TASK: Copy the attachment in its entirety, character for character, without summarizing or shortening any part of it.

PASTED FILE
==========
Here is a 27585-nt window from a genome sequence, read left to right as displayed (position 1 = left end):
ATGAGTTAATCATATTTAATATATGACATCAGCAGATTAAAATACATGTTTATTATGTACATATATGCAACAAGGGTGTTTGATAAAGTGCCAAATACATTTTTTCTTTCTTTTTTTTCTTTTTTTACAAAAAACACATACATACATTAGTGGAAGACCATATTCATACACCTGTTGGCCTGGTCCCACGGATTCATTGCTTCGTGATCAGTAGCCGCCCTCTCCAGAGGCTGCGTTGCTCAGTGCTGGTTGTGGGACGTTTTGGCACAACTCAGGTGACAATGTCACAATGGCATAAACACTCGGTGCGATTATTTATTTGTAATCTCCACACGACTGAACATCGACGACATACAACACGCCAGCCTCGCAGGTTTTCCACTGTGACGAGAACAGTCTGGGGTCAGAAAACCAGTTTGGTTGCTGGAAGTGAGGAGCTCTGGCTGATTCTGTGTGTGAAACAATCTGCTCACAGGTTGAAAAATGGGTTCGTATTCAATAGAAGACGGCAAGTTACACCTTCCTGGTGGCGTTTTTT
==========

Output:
Here is a 27585-nt window from a genome sequence, read left to right as displayed (position 1 = left end):
ATGAGTTAATCATATTTAATATATGACATCAGCAGATTAAAATACATGTTTATTATGTACATATATGCAACAAGGGTGTTTGATAAAGTGCCAAATACATTTTTTCTTTCTTTTTTTTCTTTTTTTACAAAAAACACATACATACATTAGTGGAAGACCATATTCATACACCTGTTGGCCTGGTCCCACGGATTCATTGCTTCGTGATCAGTAGCCGCCCTCTCCAGAGGCTGCGTTGCTCAGTGCTGGTTGTGGGACGTTTTGGCACAACTCAGGTGACAATGTCACAATGGCATAAACACTCGGTGCGATTATTTATTTGTAATCTCCACACGACTGAACATCGACGACATACAACACGCCAGCCTCGCAGGTTTTCCACTGTGACGAGAACAGTCTGGGGTCAGAAAACCAGTTTGGTTGCTGGAAGTGAGGAGCTCTGGCTGATTCTGTGTGTGAAACAATCTGCTCACAGGTTGAAAAATGGGTTCGTATTCAATAGAAGACGGCAAGTTACACCTTCCTGGTGGCGTTTTTT